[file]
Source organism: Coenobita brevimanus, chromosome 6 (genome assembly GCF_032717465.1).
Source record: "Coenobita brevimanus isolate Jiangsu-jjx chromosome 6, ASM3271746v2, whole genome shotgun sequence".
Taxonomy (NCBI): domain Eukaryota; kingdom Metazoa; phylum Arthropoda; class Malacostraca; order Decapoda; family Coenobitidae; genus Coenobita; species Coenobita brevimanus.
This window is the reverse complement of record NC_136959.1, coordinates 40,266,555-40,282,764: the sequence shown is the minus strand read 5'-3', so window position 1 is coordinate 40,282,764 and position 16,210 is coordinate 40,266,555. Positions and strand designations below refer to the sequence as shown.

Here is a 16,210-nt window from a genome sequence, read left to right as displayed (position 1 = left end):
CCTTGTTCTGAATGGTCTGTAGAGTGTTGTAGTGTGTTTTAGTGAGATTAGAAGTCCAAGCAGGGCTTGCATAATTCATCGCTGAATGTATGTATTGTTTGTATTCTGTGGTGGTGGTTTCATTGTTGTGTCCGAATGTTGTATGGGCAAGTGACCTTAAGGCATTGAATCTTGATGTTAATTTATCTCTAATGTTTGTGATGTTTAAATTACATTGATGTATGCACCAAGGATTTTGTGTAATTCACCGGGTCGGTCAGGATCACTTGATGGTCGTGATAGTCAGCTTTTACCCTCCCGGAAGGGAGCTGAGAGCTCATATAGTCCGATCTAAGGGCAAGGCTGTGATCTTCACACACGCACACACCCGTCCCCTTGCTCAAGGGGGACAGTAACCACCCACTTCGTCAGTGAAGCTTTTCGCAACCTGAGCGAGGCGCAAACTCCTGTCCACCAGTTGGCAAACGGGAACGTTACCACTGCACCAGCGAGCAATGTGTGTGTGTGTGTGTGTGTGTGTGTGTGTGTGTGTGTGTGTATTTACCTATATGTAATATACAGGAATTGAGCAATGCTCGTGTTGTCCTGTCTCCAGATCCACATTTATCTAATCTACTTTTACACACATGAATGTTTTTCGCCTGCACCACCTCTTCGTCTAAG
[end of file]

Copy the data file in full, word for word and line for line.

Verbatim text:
Source organism: Coenobita brevimanus, chromosome 6 (genome assembly GCF_032717465.1).
Source record: "Coenobita brevimanus isolate Jiangsu-jjx chromosome 6, ASM3271746v2, whole genome shotgun sequence".
Taxonomy (NCBI): domain Eukaryota; kingdom Metazoa; phylum Arthropoda; class Malacostraca; order Decapoda; family Coenobitidae; genus Coenobita; species Coenobita brevimanus.
This window is the reverse complement of record NC_136959.1, coordinates 40,266,555-40,282,764: the sequence shown is the minus strand read 5'-3', so window position 1 is coordinate 40,282,764 and position 16,210 is coordinate 40,266,555. Positions and strand designations below refer to the sequence as shown.

Here is a 16,210-nt window from a genome sequence, read left to right as displayed (position 1 = left end):
CCTTGTTCTGAATGGTCTGTAGAGTGTTGTAGTGTGTTTTAGTGAGATTAGAAGTCCAAGCAGGGCTTGCATAATTCATCGCTGAATGTATGTATTGTTTGTATTCTGTGGTGGTGGTTTCATTGTTGTGTCCGAATGTTGTATGGGCAAGTGACCTTAAGGCATTGAATCTTGATGTTAATTTATCTCTAATGTTTGTGATGTTTAAATTACATTGATGTATGCACCAAGGATTTTGTGTAATTCACCGGGTCGGTCAGGATCACTTGATGGTCGTGATAGTCAGCTTTTACCCTCCCGGAAGGGAGCTGAGAGCTCATATAGTCCGATCTAAGGGCAAGGCTGTGATCTTCACACACGCACACACCCGTCCCCTTGCTCAAGGGGGACAGTAACCACCCACTTCGTCAGTGAAGCTTTTCGCAACCTGAGCGAGGCGCAAACTCCTGTCCACCAGTTGGCAAACGGGAACGTTACCACTGCACCAGCGAGCAATGTGTGTGTGTGTGTGTGTGTGTGTGTGTGTGTGTGTGTGTGTATTTACCTATATGTAATATACAGGAATTGAGCAATGCTCGTGTTGTCCTGTCTCCAGATCCACATTTATCTAATCTACTTTTACACACATGAATGTTTTTCGCCTGCACCACCTCTTCGTCTAAG